I’ve thought about writing posts before about how I sometime think there’s too many of the “young” beer bloggers who have started drinking beer during the “craft beer revolution.” They say things to me that give me one reaction:  learn your heritage, learn the tradition.When several people recently tried to tell me that there are plenty of modern British Brewer's doing the Hopfenweisse style better than Schneider Weisse's unbeatable Tap 5 I despaired. I never developed from a lager drinker. I was hunting out the best pubs for beer from 18. This has always been my way. I can criticise Dave’s often regrettable mindset because of that, but I’ll defend the way he is to those whom have never spent an evening drinking with the likes of him and his peers. 

The evening ends in surprise when the conversation turns towards that prickly subject of CAMRA, the organisation that I’ve warmed to slightly over the past year. I ask him how things are going in his branch with genuine interest and he and his wife shock me by informing me they’ve not been members for nearly two years. “There was so much bureaucracy, Mark,” Dave tells me. “Branch meetings stopped being fun social gatherings and more like being sat in parliament.” I truly was surprised. Dave fit most people's image of the stereotypical CAMRA member well and here I had him expressing his disillusionment with it.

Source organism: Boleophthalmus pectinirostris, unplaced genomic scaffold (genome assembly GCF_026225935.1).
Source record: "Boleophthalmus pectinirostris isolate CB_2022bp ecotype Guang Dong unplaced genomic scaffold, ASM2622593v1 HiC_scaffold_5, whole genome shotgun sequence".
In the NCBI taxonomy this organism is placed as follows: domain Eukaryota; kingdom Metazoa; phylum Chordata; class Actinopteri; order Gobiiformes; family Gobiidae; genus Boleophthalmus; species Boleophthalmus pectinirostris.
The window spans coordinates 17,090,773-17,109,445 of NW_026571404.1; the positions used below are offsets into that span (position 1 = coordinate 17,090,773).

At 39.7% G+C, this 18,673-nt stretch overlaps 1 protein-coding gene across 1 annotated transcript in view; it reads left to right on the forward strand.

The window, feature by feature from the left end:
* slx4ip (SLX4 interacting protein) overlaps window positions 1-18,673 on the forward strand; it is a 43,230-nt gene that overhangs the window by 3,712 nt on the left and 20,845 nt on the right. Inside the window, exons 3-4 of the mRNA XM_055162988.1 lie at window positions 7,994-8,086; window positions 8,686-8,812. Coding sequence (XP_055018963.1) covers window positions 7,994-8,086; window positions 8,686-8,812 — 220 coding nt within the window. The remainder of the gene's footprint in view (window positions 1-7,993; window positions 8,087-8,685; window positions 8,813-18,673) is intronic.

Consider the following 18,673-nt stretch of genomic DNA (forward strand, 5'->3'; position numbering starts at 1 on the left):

It's just another part of a developing story. As the landscape has changed so dramatically so have we and we've grown the better for it. It’s not a battleground anymore. It’s a link between two very different viewpoints who have learnt to co-habituate. I’m unlikely to get my uncle into a Brewdog or similar bar, but I’ve enough friends to do that side of things with. Dave symbolises the tradition that should never die. Here’s to many more years drinking with him and the like. Cheers!

Comments

You are never too old to change. I convinced my future father-in-law, a confirmed Stella drinker aged 70, to try Schiehallion last year and he loved it. Open minds, as ever, are key.
Curmudgeon said…
As the old saying goes, "When I was eighteen I thought my dad was really stupid. It was amazing how much he'd learned by the time I got to thirty."
Mark Johnson said…
And oddly, I remember 8 or 9 years ago Schiehallion being the link some of my lager drinking friends needed to get into real ale at a beer festival. Sometimes people need a bridge
Mark Johnson said…
Amen to that. It's funny how much you can be taught by actually listening